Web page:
Dear Frankie Review
Category: Dear Frankie Reviews | Posted by: admin
Article Date: April 11, 2005 | Publication: Deseret News | Author: Jeff Vice
Although the British drama "Dear Frankie" is free of the treacly sentiment that typifies this kind of movie, there are times when the sentiment is thick enough to border on becoming a full-fledged tearjerker.
Yet it's the lack of sentiment at the right time that proves to be the film's undoing.
Not to give too much of the plot away, but the ending is a bit frustrating; it's not the ending that audiences are probably expecting, and which the film seems to have earned.
But that's getting ahead of the game.
"Dear Frankie" manages to overcome most of its faults simply on the strength of its performances — especially young Jack McElhone as the title character, Frankie Morrison, a 9-year-old hearing-impaired Scottish boy.
Frankie's mother, Lizzie (Emily Mortimer), has been moving them from town to town for years, as she runs away from an abusive relationship. But to keep the boy's spirits up, she's been writing letters to him that have supposedly come from his father, whom she claims is a sailor out at sea.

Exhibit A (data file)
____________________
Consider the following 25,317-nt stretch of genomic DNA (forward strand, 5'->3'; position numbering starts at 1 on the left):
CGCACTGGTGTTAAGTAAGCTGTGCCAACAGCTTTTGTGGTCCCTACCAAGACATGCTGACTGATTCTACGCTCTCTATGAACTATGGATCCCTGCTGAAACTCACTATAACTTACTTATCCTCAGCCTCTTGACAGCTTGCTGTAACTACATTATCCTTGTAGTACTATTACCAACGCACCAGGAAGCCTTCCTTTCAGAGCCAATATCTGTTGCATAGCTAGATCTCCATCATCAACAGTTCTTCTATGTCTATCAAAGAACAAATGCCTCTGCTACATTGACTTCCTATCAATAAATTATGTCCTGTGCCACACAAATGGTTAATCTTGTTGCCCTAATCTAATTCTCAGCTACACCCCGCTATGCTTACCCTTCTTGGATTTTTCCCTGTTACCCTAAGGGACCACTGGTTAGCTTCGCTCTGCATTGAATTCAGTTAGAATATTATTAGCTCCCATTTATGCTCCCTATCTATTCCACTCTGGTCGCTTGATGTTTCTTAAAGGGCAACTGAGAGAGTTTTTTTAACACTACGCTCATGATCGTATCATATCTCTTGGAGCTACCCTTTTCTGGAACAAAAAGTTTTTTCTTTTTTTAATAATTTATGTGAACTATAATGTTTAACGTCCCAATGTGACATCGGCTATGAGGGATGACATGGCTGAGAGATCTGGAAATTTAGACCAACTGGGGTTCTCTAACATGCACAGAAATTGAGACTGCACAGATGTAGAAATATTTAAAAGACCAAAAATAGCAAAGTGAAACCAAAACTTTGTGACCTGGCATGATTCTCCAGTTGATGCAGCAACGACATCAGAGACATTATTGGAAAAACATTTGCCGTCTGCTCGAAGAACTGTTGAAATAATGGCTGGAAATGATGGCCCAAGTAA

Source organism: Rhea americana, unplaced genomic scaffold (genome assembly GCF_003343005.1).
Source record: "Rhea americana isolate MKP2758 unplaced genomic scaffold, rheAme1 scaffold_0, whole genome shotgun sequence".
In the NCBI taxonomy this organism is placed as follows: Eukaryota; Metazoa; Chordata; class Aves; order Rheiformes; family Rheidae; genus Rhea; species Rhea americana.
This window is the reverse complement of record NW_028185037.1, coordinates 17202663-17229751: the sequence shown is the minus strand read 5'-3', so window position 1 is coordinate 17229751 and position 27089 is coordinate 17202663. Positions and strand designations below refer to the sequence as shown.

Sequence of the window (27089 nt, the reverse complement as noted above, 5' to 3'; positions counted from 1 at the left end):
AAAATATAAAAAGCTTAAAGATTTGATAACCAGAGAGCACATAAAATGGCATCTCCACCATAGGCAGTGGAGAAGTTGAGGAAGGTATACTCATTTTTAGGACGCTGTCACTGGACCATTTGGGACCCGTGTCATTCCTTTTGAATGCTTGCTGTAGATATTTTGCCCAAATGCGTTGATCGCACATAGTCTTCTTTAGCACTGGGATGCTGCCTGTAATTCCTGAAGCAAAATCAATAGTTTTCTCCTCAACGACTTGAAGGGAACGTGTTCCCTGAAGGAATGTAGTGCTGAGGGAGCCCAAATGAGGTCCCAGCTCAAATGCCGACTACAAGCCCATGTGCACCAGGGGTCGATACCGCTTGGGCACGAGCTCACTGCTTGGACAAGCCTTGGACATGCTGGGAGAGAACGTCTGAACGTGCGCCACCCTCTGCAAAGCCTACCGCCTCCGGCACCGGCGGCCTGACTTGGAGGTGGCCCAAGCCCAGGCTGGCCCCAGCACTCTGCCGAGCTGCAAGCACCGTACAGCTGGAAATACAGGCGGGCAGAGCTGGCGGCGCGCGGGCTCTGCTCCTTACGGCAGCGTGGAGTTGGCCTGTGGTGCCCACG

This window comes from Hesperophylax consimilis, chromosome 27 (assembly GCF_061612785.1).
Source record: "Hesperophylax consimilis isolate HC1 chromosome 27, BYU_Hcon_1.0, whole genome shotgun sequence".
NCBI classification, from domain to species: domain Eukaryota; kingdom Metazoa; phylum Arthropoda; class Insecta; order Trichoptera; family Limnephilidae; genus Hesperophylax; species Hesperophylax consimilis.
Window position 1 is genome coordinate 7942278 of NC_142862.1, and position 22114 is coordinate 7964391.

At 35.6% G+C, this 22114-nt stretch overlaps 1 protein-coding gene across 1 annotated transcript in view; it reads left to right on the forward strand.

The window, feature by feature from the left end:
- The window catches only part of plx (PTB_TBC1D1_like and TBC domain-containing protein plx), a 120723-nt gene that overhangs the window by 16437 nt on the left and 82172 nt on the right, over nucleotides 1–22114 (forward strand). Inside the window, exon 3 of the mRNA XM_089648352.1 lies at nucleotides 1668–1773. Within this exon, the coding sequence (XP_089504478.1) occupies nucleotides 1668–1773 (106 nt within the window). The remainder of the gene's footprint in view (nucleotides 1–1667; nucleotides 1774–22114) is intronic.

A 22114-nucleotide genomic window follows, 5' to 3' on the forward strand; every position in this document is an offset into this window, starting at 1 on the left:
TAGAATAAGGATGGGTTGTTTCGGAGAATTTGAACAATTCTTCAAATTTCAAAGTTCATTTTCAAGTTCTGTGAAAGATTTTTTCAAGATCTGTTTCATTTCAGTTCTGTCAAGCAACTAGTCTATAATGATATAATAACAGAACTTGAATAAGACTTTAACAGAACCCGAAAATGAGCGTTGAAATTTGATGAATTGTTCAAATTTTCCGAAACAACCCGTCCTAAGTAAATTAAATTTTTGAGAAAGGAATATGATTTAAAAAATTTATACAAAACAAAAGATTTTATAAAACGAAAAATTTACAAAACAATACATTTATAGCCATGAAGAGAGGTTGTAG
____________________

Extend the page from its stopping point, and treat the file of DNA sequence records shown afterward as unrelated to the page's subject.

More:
Lizzie's mother (Mary Riggans) has grown tired of living this lie, so she begs her daughter to tell Frankie the truth. But, believing she knows what's best for him, Lizzie continues the ruse.
Eventually, the ship that Frankie's father is supposed to be on arrives in the local port. So Lizzie hires a complete stranger (Gerard Butler) to pretend to be Frankie's father for a day.
What happens from there — well, most of it, at least — is as predictable as you'd expect. And director/cinematographer Shona Auerbach and screenwriter Andrea Gibb have come up with a clumsy, tentative third act that suggests they had no idea how to end the movie.
But the cast is superb, including Butler, whose less-than-impressive performances in the big-screen "Phantom of the Opera" and "Dracula 2000" didn't really suggest he was capable of this kind of work.
And you can't blame his character for falling in love with both Mortimer's Lizzie and McElhone's Frankie, characters who are quite appealing despite their flaws (especially Lizzie's propensity for lying to cover up her feelings).
"Dear Frankie" is rated PG-13 for occasional use of strong profanity (including one usage of the so-called "R-rated" curse word) and some sexually suggestive humor. Running time: 105 minutes.